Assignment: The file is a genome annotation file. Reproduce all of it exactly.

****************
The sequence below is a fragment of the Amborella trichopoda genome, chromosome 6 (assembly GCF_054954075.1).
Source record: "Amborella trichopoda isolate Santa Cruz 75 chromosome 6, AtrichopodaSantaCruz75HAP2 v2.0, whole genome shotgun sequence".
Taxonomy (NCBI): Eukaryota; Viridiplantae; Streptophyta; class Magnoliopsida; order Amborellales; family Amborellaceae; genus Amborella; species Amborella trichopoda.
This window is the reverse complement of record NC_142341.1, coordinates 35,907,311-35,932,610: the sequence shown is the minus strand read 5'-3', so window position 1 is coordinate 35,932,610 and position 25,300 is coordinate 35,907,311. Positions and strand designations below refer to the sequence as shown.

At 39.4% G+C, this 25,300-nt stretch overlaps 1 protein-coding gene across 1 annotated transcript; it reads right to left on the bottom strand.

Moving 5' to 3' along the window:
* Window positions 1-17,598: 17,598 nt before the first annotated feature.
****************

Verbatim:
The sequence below is a fragment of the Amborella trichopoda genome, chromosome 6 (assembly GCF_054954075.1).
Source record: "Amborella trichopoda isolate Santa Cruz 75 chromosome 6, AtrichopodaSantaCruz75HAP2 v2.0, whole genome shotgun sequence".
Taxonomy (NCBI): Eukaryota; Viridiplantae; Streptophyta; class Magnoliopsida; order Amborellales; family Amborellaceae; genus Amborella; species Amborella trichopoda.
This window is the reverse complement of record NC_142341.1, coordinates 35,907,311-35,932,610: the sequence shown is the minus strand read 5'-3', so window position 1 is coordinate 35,932,610 and position 25,300 is coordinate 35,907,311. Positions and strand designations below refer to the sequence as shown.

At 39.4% G+C, this 25,300-nt stretch overlaps 1 protein-coding gene across 1 annotated transcript; it reads right to left on the bottom strand.

Moving 5' to 3' along the window:
* Window positions 1-17,598: 17,598 nt before the first annotated feature.